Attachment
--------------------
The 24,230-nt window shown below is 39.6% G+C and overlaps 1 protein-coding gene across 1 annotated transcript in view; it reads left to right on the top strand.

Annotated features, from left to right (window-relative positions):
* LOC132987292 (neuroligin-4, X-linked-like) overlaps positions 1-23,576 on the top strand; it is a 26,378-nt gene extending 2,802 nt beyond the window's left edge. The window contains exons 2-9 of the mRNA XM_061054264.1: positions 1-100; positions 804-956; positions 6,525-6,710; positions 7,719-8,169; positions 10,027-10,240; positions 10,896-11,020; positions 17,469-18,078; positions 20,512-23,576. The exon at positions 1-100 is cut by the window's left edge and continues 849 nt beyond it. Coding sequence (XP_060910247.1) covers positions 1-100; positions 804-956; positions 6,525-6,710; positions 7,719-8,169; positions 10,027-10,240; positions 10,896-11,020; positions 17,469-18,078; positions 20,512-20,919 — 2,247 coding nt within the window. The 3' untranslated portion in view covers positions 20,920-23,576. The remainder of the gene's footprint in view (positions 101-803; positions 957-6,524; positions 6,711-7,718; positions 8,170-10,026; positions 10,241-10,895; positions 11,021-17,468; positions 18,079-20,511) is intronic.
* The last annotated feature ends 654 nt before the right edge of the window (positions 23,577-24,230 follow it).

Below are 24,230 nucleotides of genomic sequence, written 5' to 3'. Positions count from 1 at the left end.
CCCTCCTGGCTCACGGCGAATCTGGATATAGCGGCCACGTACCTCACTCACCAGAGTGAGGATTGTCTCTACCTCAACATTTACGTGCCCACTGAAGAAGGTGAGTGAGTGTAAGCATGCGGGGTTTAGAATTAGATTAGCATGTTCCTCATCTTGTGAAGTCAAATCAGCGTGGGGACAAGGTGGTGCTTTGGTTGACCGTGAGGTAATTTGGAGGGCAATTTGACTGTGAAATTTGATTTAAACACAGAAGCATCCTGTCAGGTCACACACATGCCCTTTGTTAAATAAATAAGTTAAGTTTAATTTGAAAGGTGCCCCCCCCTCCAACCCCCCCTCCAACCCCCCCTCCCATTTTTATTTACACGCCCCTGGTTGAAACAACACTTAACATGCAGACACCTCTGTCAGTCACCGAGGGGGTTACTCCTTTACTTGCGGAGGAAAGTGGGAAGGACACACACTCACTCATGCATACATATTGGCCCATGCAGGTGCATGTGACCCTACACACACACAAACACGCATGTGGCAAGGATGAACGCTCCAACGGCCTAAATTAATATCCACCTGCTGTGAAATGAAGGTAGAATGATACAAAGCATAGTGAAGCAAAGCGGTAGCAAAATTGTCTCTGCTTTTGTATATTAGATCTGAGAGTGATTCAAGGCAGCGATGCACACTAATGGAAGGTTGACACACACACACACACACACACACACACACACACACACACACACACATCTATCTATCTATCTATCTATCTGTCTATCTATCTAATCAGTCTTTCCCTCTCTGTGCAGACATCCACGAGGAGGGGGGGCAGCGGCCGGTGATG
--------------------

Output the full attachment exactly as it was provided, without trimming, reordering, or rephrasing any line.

The 24,230-nt window shown below is 39.6% G+C and overlaps 1 protein-coding gene across 1 annotated transcript in view; it reads left to right on the top strand.

Annotated features, from left to right (window-relative positions):
* LOC132987292 (neuroligin-4, X-linked-like) overlaps positions 1-23,576 on the top strand; it is a 26,378-nt gene extending 2,802 nt beyond the window's left edge. The window contains exons 2-9 of the mRNA XM_061054264.1: positions 1-100; positions 804-956; positions 6,525-6,710; positions 7,719-8,169; positions 10,027-10,240; positions 10,896-11,020; positions 17,469-18,078; positions 20,512-23,576. The exon at positions 1-100 is cut by the window's left edge and continues 849 nt beyond it. Coding sequence (XP_060910247.1) covers positions 1-100; positions 804-956; positions 6,525-6,710; positions 7,719-8,169; positions 10,027-10,240; positions 10,896-11,020; positions 17,469-18,078; positions 20,512-20,919 — 2,247 coding nt within the window. The 3' untranslated portion in view covers positions 20,920-23,576. The remainder of the gene's footprint in view (positions 101-803; positions 957-6,524; positions 6,711-7,718; positions 8,170-10,026; positions 10,241-10,895; positions 11,021-17,468; positions 18,079-20,511) is intronic.
* The last annotated feature ends 654 nt before the right edge of the window (positions 23,577-24,230 follow it).

Below are 24,230 nucleotides of genomic sequence, written 5' to 3'. Positions count from 1 at the left end.
CCCTCCTGGCTCACGGCGAATCTGGATATAGCGGCCACGTACCTCACTCACCAGAGTGAGGATTGTCTCTACCTCAACATTTACGTGCCCACTGAAGAAGGTGAGTGAGTGTAAGCATGCGGGGTTTAGAATTAGATTAGCATGTTCCTCATCTTGTGAAGTCAAATCAGCGTGGGGACAAGGTGGTGCTTTGGTTGACCGTGAGGTAATTTGGAGGGCAATTTGACTGTGAAATTTGATTTAAACACAGAAGCATCCTGTCAGGTCACACACATGCCCTTTGTTAAATAAATAAGTTAAGTTTAATTTGAAAGGTGCCCCCCCCTCCAACCCCCCCTCCAACCCCCCCTCCCATTTTTATTTACACGCCCCTGGTTGAAACAACACTTAACATGCAGACACCTCTGTCAGTCACCGAGGGGGTTACTCCTTTACTTGCGGAGGAAAGTGGGAAGGACACACACTCACTCATGCATACATATTGGCCCATGCAGGTGCATGTGACCCTACACACACACAAACACGCATGTGGCAAGGATGAACGCTCCAACGGCCTAAATTAATATCCACCTGCTGTGAAATGAAGGTAGAATGATACAAAGCATAGTGAAGCAAAGCGGTAGCAAAATTGTCTCTGCTTTTGTATATTAGATCTGAGAGTGATTCAAGGCAGCGATGCACACTAATGGAAGGTTGACACACACACACACACACACACACACACACACACACACACACACACATCTATCTATCTATCTATCTATCTGTCTATCTATCTAATCAGTCTTTCCCTCTCTGTGCAGACATCCACGAGGAGGGGGGGCAGCGGCCGGTGATG